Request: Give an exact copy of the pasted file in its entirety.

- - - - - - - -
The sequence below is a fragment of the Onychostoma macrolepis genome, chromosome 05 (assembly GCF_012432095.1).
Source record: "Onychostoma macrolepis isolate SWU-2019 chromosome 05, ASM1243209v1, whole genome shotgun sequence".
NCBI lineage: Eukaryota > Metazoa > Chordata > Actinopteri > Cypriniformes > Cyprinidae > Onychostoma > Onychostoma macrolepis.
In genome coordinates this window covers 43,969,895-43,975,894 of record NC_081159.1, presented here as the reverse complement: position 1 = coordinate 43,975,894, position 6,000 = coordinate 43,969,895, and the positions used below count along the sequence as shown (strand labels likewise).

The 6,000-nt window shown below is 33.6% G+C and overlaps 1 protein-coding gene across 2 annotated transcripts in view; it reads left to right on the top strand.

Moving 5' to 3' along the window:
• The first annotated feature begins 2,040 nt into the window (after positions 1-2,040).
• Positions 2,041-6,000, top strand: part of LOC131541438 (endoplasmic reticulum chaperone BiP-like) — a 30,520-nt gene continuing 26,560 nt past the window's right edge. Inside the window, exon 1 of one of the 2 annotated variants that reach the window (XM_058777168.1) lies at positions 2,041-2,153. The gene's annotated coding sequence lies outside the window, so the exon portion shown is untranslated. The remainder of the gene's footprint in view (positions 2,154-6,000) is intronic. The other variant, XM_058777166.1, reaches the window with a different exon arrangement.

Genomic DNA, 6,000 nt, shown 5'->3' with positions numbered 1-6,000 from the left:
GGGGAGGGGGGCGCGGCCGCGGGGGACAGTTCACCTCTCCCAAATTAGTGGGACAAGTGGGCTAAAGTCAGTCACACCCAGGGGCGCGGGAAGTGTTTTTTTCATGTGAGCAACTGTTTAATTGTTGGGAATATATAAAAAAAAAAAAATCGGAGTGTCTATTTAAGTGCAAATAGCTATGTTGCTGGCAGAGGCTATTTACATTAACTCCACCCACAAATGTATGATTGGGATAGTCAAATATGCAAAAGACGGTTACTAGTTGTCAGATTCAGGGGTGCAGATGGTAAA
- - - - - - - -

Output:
The sequence below is a fragment of the Onychostoma macrolepis genome, chromosome 05 (assembly GCF_012432095.1).
Source record: "Onychostoma macrolepis isolate SWU-2019 chromosome 05, ASM1243209v1, whole genome shotgun sequence".
NCBI lineage: Eukaryota > Metazoa > Chordata > Actinopteri > Cypriniformes > Cyprinidae > Onychostoma > Onychostoma macrolepis.
In genome coordinates this window covers 43,969,895-43,975,894 of record NC_081159.1, presented here as the reverse complement: position 1 = coordinate 43,975,894, position 6,000 = coordinate 43,969,895, and the positions used below count along the sequence as shown (strand labels likewise).

The 6,000-nt window shown below is 33.6% G+C and overlaps 1 protein-coding gene across 2 annotated transcripts in view; it reads left to right on the top strand.

Moving 5' to 3' along the window:
• The first annotated feature begins 2,040 nt into the window (after positions 1-2,040).
• Positions 2,041-6,000, top strand: part of LOC131541438 (endoplasmic reticulum chaperone BiP-like) — a 30,520-nt gene continuing 26,560 nt past the window's right edge. Inside the window, exon 1 of one of the 2 annotated variants that reach the window (XM_058777168.1) lies at positions 2,041-2,153. The gene's annotated coding sequence lies outside the window, so the exon portion shown is untranslated. The remainder of the gene's footprint in view (positions 2,154-6,000) is intronic. The other variant, XM_058777166.1, reaches the window with a different exon arrangement.

Genomic DNA, 6,000 nt, shown 5'->3' with positions numbered 1-6,000 from the left:
GGGGAGGGGGGCGCGGCCGCGGGGGACAGTTCACCTCTCCCAAATTAGTGGGACAAGTGGGCTAAAGTCAGTCACACCCAGGGGCGCGGGAAGTGTTTTTTTCATGTGAGCAACTGTTTAATTGTTGGGAATATATAAAAAAAAAAAAATCGGAGTGTCTATTTAAGTGCAAATAGCTATGTTGCTGGCAGAGGCTATTTACATTAACTCCACCCACAAATGTATGATTGGGATAGTCAAATATGCAAAAGACGGTTACTAGTTGTCAGATTCAGGGGTGCAGATGGTAAA